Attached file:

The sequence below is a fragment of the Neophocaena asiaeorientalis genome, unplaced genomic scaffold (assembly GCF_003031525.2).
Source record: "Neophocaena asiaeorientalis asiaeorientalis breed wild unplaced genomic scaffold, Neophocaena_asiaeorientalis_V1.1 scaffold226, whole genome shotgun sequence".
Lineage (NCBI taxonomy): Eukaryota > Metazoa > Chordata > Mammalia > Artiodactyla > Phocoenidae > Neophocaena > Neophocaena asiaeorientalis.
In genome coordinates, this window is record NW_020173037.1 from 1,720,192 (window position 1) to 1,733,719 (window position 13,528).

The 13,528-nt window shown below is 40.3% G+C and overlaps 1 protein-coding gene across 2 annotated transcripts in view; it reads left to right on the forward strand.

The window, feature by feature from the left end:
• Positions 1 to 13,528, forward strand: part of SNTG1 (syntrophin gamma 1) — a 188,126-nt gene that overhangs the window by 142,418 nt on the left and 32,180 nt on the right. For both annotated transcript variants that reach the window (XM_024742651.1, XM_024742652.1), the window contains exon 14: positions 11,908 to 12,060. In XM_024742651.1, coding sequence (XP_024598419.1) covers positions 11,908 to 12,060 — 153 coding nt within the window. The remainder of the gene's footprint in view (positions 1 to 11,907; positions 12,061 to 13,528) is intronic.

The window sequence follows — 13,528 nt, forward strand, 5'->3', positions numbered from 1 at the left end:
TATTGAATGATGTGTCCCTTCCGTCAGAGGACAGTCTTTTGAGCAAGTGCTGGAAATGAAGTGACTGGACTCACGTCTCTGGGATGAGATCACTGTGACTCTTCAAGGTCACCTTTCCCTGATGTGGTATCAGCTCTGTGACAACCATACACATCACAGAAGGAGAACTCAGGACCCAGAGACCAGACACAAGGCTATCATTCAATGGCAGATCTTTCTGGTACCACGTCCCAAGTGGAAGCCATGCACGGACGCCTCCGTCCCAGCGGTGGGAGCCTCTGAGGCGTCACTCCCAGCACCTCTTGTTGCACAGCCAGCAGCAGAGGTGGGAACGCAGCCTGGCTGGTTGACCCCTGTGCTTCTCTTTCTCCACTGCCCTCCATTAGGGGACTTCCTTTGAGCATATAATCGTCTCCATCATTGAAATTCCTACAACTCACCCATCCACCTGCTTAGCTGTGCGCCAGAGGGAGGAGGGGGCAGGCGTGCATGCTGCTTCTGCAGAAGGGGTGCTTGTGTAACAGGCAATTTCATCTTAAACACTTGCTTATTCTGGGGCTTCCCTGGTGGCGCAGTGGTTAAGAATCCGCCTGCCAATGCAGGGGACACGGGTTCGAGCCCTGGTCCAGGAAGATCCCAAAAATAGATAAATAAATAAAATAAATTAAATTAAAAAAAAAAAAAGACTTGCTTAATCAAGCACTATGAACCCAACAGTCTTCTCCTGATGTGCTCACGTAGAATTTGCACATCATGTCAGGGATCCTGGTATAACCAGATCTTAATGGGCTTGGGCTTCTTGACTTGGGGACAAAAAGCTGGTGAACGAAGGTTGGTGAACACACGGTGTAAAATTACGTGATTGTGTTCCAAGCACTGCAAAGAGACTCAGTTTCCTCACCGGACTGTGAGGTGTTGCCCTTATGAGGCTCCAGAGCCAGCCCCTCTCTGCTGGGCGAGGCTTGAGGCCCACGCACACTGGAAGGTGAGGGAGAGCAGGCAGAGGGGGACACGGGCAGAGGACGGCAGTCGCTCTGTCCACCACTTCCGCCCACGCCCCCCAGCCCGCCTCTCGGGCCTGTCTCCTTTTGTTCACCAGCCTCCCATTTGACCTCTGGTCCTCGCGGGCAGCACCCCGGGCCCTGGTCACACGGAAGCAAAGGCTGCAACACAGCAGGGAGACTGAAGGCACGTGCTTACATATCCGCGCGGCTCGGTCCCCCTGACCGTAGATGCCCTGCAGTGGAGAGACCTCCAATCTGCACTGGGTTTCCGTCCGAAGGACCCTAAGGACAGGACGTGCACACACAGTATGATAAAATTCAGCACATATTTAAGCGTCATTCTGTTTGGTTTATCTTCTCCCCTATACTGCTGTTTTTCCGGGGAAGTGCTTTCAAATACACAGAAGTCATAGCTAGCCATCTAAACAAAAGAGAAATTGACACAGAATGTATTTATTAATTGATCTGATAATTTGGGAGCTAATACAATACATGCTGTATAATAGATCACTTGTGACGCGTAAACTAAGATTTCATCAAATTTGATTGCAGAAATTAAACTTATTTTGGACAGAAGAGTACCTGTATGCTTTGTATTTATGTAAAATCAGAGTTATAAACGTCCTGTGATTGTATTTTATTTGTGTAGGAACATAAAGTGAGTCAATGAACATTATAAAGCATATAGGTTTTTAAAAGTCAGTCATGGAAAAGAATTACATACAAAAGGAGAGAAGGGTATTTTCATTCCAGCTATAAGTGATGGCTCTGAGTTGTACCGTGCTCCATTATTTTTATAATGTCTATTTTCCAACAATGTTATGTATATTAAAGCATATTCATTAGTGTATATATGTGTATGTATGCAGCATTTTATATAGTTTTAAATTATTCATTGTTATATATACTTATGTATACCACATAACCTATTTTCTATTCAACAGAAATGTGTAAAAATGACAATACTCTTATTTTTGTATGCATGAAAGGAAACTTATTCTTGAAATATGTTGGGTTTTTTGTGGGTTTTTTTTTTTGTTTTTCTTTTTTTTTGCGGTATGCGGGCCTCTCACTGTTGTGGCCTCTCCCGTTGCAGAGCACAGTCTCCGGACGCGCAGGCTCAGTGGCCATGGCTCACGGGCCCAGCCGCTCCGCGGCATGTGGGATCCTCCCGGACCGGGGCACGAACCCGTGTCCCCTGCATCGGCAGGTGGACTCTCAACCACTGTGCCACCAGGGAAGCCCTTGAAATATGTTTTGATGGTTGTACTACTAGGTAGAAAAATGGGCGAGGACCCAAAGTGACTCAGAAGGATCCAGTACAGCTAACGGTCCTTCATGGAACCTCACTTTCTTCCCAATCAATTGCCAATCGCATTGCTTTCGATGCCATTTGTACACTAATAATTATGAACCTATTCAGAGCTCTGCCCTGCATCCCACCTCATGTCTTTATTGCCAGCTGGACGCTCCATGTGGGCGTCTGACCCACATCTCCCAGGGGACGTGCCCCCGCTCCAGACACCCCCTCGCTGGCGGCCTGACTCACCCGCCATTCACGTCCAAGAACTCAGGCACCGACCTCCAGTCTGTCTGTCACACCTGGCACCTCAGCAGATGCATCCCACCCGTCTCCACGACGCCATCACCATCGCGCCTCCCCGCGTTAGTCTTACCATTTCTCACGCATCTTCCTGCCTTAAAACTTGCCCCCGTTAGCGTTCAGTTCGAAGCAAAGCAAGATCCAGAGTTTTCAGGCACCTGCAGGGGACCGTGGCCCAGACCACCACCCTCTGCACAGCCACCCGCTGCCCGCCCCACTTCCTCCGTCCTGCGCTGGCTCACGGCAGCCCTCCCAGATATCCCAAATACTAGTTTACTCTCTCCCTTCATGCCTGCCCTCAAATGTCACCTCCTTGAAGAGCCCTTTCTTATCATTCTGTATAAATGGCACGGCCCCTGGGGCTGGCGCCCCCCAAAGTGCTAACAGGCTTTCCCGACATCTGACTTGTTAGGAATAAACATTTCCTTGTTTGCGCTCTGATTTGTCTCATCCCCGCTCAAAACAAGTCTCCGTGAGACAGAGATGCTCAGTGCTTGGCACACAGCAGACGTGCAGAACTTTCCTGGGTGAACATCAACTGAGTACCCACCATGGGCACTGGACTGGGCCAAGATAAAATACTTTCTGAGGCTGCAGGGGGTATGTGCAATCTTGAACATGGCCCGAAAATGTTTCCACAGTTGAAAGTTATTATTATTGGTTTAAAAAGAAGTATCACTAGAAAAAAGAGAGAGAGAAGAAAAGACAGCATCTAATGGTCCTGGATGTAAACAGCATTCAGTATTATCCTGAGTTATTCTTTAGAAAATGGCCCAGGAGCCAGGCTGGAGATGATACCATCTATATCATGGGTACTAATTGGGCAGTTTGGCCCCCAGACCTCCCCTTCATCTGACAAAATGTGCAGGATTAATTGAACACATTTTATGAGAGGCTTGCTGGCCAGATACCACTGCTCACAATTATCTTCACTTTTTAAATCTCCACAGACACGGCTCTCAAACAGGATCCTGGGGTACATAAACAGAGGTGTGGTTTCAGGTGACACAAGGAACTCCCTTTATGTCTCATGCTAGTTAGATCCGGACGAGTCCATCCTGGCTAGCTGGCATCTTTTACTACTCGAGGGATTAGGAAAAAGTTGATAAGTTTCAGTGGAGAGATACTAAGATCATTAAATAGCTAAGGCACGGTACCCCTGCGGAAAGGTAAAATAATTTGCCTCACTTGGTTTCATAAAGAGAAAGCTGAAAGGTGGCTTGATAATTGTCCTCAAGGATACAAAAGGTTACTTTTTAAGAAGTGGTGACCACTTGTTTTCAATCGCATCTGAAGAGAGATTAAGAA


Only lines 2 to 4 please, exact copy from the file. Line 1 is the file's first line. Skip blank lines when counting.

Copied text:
Source record: "Neophocaena asiaeorientalis asiaeorientalis breed wild unplaced genomic scaffold, Neophocaena_asiaeorientalis_V1.1 scaffold226, whole genome shotgun sequence".
Lineage (NCBI taxonomy): Eukaryota > Metazoa > Chordata > Mammalia > Artiodactyla > Phocoenidae > Neophocaena > Neophocaena asiaeorientalis.
In genome coordinates, this window is record NW_020173037.1 from 1,720,192 (window position 1) to 1,733,719 (window position 13,528).